Japan's pension system, meanwhile, has reached its breaking point -- hitting a record deficit of $7.7 billion last year. The shortfall forced the government into a highly unpopular overhaul of the system this year in which younger Japanese and their employers will be forced to gradually increase the percentage of their salaries that goes into the system, from 13.58 percent today to 18.30 percent by 2017. Some critics say even that overhaul may not be enough to avert a fiscal crisis.
"Japan's birthrate is very low -- and it begs the question of whether there will be enough actively working young people over time to cover the costs of the expanding aging population," said Yasuhiko Yamazaki, a pension expert at the Kanagawa University of Human Services. "The issue of how to support our long-lived elderly is going to remain Japan's most vexing problem."
The Health Ministry is working with the Miuras to develop a nationwide health program in which the elderly would receive subsidized gym memberships as well as training at senior centers. "We hope to make older Japanese stronger so they can live independently, caring for themselves in order to relieve the pressure on the nation," Ando said.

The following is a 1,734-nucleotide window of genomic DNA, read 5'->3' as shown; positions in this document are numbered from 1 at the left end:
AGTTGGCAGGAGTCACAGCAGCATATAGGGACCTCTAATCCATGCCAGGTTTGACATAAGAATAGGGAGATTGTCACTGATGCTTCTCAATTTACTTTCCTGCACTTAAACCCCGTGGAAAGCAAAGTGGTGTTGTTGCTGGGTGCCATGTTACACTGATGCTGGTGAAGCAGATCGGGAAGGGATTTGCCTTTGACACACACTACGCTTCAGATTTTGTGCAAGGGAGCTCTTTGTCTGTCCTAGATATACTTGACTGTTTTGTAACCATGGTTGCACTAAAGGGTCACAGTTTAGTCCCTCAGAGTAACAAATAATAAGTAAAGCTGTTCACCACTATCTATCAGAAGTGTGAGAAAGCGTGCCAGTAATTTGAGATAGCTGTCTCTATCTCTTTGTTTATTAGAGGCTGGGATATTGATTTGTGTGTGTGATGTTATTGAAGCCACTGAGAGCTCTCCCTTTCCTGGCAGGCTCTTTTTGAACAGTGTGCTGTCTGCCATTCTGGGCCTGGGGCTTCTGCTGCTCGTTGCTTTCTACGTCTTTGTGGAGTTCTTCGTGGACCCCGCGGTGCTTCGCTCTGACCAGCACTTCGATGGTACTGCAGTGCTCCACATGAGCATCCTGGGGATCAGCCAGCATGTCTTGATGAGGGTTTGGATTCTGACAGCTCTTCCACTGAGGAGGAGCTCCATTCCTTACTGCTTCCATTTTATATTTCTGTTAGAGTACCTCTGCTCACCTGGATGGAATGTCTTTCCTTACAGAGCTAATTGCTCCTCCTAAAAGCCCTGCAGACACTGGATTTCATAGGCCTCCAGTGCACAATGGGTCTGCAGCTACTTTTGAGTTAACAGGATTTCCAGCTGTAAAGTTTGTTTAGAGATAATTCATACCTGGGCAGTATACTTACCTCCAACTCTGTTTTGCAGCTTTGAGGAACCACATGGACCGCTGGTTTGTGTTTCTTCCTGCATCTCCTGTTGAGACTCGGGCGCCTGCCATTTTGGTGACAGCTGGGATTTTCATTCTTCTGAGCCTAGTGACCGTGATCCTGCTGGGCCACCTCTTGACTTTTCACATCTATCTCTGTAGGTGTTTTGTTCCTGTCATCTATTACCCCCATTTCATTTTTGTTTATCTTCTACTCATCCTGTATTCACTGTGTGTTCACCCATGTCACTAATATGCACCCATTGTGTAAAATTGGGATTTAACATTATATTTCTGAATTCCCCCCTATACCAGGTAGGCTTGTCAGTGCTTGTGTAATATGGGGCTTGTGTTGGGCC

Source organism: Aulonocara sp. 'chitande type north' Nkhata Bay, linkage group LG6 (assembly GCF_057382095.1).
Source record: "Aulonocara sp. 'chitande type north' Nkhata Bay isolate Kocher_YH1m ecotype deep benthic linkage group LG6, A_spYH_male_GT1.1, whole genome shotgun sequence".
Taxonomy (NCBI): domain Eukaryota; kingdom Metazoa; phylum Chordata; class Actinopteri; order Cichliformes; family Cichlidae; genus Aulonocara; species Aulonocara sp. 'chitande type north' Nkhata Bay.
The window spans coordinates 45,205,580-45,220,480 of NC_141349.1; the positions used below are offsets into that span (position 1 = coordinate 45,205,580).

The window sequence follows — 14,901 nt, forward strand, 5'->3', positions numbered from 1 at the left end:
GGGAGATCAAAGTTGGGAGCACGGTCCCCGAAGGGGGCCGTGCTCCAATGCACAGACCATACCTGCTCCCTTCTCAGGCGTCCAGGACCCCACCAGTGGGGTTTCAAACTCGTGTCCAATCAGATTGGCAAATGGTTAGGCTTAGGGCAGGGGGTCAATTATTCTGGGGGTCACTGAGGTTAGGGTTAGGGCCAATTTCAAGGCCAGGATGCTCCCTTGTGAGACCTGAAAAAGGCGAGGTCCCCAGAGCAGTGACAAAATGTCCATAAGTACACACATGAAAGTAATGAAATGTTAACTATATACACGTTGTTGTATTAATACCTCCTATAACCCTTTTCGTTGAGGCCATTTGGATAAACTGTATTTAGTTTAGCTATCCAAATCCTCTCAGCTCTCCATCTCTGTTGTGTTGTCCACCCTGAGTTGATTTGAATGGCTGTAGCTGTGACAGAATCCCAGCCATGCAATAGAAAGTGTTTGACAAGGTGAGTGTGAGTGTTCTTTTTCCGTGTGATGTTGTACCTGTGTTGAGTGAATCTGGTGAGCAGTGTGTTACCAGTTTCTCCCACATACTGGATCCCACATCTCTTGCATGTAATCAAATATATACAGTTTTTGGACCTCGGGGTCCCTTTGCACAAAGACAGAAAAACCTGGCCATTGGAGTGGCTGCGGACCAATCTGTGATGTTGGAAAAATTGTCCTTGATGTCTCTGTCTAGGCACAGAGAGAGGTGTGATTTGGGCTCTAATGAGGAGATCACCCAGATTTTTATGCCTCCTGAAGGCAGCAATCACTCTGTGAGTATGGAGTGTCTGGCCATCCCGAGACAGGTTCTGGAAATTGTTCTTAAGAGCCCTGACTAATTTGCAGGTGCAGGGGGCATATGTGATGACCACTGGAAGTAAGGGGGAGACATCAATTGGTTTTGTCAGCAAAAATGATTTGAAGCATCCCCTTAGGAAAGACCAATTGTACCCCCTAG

Keizo Miura, a longtime forest ranger, had not spent a single night in a hospital until this year. After climbing hundreds of mountains and skiing thousands of slopes, he slipped and fell in July while training. He cared for himself, living independently, even after his wife died in 1993 at age 80. Now, however, one of Miura's daughters has moved in to help him temporarily.
Even with his still-healing collarbone, Miura is strict about his exercise ritual -- now the subject of two books in Japan. He begins lightly, with "jaw stretches" -- opening and closing his mouth like a fish gasping for breath. "It's to keep my skin in good condition," said Miura, who uses a hearing aid. "And to have fewer wrinkles."
Neither Miura nor his son, Yuichiro, describes himself as a health freak. Rather, Yuichiro said, it is more about a desire to "live life with passion."
For father and son, that passion is mountain climbing and skiing, these days funded mostly by corporate grants and Japanese media outlets. While his father is planning on three weeks in Canada next month to prepare for Alpine skiing next year, Yuichiro -- who has already climbed the tallest peaks of the seven continents -- is busy opening a new low-oxygen training center in Tokyo. He plans to train there for his next attempt at Everest, set for 2008.
"I'm not thinking about my age, because this isn't about age," he said. "You know what it's about? It's about wanting to get to the top."
Special correspondent Akiko Yamamoto contributed to this report.